"Evidence on Fire": Fire Science Evidence Reviewed

Fire science, a field largely developed by lay “arson” investigators, police officers or similar first responders untrained in chemistry and physics, has been historically dominated by unreliable methodology, demonstrably false conclusions, and concomitant miscarriages in justice. As science-proficient commentators have noted, “fire scene investigators are subject to very little proficiency training, and the field’s requirements call for no more than a high school education.” Perhaps surprisingly, courts have largely spared many of the now-debunked tenets of fire investigation any serious scientific scrutiny in criminal arson cases. This Article contrasts the courts ongoing lax admissibility of unreliable fire science evidence in criminal cases with their strict exclusion of the same flimsy evidence in civil cases notwithstanding that both criminal and civil courts are required to operate under the same expert evidence exclusionary rules. 

As emphasized in our first piece in this trilogy of pieces on forensic evidence, Discovering Forensic Fraud, judges are capable of ensuring that that the forensic science evidence they admit at trial is reliable in both criminal and civil proceedings. In addition, the law mandates that they do so. The Federal Rules of Evidence and Daubert demand the application of the same standards to vet the admissibility of expert evidence in criminal and civil cases. Moreover, Kumho Tire v. Carmichael expands that mandate to exclude capricious forensic evidence regardless of whether it is characterized as “scientific” or “technical.” Unfortunately, thirty-one states have failed to embraced the holding of Kumho Tire. As a result, litigants are not entitled to raise Daubert challenges to fire evidence that courts deem technical knowledge, rather than scientific, in the overwhelming majority of American jurisdictions.

The ongoing admission of flawed fire science in criminal cases causes us to circle back to the problem Daubert sought to address: the courts’ failure to exclude junk science in American trials. Criminal courts must follow their civil counterparts and rigorously enforce gate-keeping when prosecutors proffer questionable forensic “science” evidence in order to secure a conviction. Moreover, criminal defense attorneys must invoke Daubert and challenge unreliable forensic science during the trial proceedings. As several courts have held, the failure to do so falls below the constitutional requirements that attend to effective advocacy. In a recent opinion piece in the LOS ANGELES TIMES, none other than famed legal novelist John Grisham frames the current state of affairs as follows:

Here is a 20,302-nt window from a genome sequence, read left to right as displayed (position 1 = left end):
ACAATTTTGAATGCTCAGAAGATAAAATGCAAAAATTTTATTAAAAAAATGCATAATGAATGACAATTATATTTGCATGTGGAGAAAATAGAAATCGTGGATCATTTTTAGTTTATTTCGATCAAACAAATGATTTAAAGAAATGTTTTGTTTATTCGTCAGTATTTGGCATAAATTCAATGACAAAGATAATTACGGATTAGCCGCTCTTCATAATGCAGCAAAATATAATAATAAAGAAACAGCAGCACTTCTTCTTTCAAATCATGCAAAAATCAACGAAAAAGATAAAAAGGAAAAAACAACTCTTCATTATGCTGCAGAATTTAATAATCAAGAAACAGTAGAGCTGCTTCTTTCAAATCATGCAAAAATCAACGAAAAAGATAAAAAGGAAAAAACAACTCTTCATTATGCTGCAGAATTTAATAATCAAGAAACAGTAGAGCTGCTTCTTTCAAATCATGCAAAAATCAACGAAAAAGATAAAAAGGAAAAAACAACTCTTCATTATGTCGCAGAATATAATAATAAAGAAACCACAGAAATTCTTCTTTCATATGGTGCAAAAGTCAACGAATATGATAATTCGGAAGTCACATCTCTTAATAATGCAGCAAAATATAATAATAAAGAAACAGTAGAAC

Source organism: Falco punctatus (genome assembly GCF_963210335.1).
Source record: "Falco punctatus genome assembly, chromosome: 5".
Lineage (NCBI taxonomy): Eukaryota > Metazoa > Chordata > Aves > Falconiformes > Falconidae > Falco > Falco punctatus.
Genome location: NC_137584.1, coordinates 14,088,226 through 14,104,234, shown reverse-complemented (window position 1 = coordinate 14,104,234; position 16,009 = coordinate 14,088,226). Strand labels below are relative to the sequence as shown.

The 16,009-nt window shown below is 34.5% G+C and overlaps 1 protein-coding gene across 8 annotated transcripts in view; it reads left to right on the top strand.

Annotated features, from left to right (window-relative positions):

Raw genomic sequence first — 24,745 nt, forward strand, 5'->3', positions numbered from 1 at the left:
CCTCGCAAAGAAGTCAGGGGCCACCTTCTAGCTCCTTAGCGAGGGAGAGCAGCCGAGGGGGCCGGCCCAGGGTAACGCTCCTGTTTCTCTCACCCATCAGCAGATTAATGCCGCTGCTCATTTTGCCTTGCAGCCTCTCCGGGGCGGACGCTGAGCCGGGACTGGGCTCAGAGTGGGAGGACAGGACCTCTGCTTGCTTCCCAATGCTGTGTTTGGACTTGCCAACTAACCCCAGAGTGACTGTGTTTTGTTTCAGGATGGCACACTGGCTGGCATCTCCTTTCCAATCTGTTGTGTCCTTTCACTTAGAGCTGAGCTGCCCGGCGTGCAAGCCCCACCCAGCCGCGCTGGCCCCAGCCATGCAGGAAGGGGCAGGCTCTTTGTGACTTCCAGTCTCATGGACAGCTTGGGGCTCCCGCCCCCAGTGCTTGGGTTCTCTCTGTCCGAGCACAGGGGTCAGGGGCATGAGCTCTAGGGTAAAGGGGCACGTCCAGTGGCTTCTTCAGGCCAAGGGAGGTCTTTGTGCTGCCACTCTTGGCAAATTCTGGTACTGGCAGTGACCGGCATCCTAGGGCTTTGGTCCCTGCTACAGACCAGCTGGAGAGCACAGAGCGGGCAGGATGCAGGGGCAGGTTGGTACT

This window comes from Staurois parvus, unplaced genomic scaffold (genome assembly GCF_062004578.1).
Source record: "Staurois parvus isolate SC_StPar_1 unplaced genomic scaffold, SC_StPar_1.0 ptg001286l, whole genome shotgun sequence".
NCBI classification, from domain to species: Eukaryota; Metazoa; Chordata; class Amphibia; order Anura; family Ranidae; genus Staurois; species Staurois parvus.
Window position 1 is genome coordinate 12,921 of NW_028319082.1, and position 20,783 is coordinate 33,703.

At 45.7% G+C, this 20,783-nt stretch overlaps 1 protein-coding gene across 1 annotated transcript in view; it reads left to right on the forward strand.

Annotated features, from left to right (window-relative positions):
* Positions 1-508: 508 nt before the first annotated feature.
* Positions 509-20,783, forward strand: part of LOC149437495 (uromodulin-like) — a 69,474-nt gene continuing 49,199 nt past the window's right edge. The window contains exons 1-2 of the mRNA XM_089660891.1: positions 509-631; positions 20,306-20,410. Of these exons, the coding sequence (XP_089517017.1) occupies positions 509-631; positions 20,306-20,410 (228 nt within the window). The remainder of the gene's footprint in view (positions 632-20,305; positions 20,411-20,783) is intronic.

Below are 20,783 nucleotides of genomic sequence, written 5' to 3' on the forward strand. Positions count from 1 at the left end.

Over the past five decades, our courtrooms have been     
    flooded with an avalanche of unreliable, even atrocious 
    “science.” Experts with qualifications that were dubious at 
    best and fraudulent at worst have peddled — for a fee, of 
    course — all manner of damning theories based on their 
    allegedly scientific analysis of hair, fibers, bite marks, arson, 
    boot prints, blood spatters and ballistics. Of the 330 people 
    exonerated by DNA tests between 1989 and 2015, 71% 
    were convicted based on forensic testimony, much of which 
    was flawed, unreliable, exaggerated or sometimes outright 
Unfortunately, faulty fire science has been responsible for several high-profile wrongful convictions. Unless and until the courts close their doors to subjective, inaccurate, and unreliable fire origin and causation conclusions, “horror stories about wrongful prosecutions and convictions will undermine the public’s confidence in the ability of the justice system to respond appropriately to fire losses.”